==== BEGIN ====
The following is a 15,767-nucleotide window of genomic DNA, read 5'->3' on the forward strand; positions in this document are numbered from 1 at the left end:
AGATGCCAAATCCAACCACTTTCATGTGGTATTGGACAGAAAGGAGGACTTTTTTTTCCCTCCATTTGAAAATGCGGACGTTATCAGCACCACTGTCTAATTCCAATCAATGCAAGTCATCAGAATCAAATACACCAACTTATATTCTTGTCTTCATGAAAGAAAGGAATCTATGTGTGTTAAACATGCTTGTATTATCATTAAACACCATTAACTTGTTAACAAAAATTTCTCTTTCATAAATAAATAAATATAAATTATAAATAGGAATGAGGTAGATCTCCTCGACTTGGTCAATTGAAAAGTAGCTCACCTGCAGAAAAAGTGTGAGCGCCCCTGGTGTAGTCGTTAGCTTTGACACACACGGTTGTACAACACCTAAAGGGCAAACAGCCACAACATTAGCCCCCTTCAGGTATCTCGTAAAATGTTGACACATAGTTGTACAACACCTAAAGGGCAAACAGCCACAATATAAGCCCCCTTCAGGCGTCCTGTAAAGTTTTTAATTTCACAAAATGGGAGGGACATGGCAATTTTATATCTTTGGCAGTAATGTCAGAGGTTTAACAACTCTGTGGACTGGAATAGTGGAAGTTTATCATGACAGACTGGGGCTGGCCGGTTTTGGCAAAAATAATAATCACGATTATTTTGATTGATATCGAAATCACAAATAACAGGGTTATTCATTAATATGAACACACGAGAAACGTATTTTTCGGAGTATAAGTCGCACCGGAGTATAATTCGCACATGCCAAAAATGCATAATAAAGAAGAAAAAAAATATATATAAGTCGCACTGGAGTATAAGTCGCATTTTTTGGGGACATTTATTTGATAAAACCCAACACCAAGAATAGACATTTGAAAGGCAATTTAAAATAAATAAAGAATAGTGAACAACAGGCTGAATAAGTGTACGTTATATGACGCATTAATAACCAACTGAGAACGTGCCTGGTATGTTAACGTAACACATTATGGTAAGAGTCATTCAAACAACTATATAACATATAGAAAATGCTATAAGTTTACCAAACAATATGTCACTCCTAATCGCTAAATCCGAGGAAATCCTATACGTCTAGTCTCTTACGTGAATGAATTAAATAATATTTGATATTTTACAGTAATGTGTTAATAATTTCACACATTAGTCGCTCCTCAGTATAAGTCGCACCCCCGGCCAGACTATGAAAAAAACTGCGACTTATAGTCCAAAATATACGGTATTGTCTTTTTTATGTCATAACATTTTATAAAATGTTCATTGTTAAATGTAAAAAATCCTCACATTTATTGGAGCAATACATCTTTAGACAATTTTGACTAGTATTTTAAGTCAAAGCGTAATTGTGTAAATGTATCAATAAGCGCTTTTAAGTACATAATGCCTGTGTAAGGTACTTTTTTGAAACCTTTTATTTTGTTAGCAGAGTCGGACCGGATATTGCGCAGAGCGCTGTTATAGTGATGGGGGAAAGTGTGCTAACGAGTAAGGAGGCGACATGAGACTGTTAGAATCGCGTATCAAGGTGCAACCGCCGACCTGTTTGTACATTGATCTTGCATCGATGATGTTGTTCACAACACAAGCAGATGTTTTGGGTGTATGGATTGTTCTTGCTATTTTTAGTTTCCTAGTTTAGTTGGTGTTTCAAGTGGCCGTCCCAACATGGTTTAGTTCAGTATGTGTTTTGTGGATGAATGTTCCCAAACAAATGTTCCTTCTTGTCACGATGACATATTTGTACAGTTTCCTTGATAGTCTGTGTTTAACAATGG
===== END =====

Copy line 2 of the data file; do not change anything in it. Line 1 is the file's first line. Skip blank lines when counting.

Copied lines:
AGATGCCAAATCCAACCACTTTCATGTGGTATTGGACAGAAAGGAGGACTTTTTTTTCCCTCCATTTGAAAATGCGGACGTTATCAGCACCACTGTCTAATTCCAATCAATGCAAGTCATCAGAATCAAATACACCAACTTATATTCTTGTCTTCATGAAAGAAAGGAATCTATGTGTGTTAAACATGCTTGTATTATCATTAAACACCATTAACTTGTTAACAAAAATTTCTCTTTCATAAATAAATAAATATAAATTATAAATAGGAATGAGGTAGATCTCCTCGACTTGGTCAATTGAAAAGTAGCTCACCTGCAGAAAAAGTGTGAGCGCCCCTGGTGTAGTCGTTAGCTTTGACACACACGGTTGTACAACACCTAAAGGGCAAACAGCCACAACATTAGCCCCCTTCAGGTATCTCGTAAAATGTTGACACATAGTTGTACAACACCTAAAGGGCAAACAGCCACAATATAAGCCCCCTTCAGGCGTCCTGTAAAGTTTTTAATTTCACAAAATGGGAGGGACATGGCAATTTTATATCTTTGGCAGTAATGTCAGAGGTTTAACAACTCTGTGGACTGGAATAGTGGAAGTTTATCATGACAGACTGGGGCTGGCCGGTTTTGGCAAAAATAATAATCACGATTATTTTGATTGATATCGAAATCACAAATAACAGGGTTATTCATTAATATGAACACACGAGAAACGTATTTTTCGGAGTATAAGTCGCACCGGAGTATAATTCGCACATGCCAAAAATGCATAATAAAGAAGAAAAAAAATATATATAAGTCGCACTGGAGTATAAGTCGCATTTTTTGGGGACATTTATTTGATAAAACCCAACACCAAGAATAGACATTTGAAAGGCAATTTAAAATAAATAAAGAATAGTGAACAACAGGCTGAATAAGTGTACGTTATATGACGCATTAATAACCAACTGAGAACGTGCCTGGTATGTTAACGTAACACATTATGGTAAGAGTCATTCAAACAACTATATAACATATAGAAAATGCTATAAGTTTACCAAACAATATGTCACTCCTAATCGCTAAATCCGAGGAAATCCTATACGTCTAGTCTCTTACGTGAATGAATTAAATAATATTTGATATTTTACAGTAATGTGTTAATAATTTCACACATTAGTCGCTCCTCAGTATAAGTCGCACCCCCGGCCAGACTATGAAAAAAACTGCGACTTATAGTCCAAAATATACGGTATTGTCTTTTTTATGTCATAACATTTTATAAAATGTTCATTGTTAAATGTAAAAAATCCTCACATTTATTGGAGCAATACATCTTTAGACAATTTTGACTAGTATTTTAAGTCAAAGCGTAATTGTGTAAATGTATCAATAAGCGCTTTTAAGTACATAATGCCTGTGTAAGGTACTTTTTTGAAACCTTTTATTTTGTTAGCAGAGTCGGACCGGATATTGCGCAGAGCGCTGTTATAGTGATGGGGGAAAGTGTGCTAACGAGTAAGGAGGCGACATGAGACTGTTAGAATCGCGTATCAAGGTGCAACCGCCGACCTGTTTGTACATTGATCTTGCATCGATGATGTTGTTCACAACACAAGCAGATGTTTTGGGTGTATGGATTGTTCTTGCTATTTTTAGTTTCCTAGTTTAGTTGGTGTTTCAAGTGGCCGTCCCAACATGGTTTAGTTCAGTATGTGTTTTGTGGATGAATGTTCCCAAACAAATGTTCCTTCTTGTCACGATGACATATTTGTACAGTTTCCTTGATAGTCTGTGTTTAACAATGG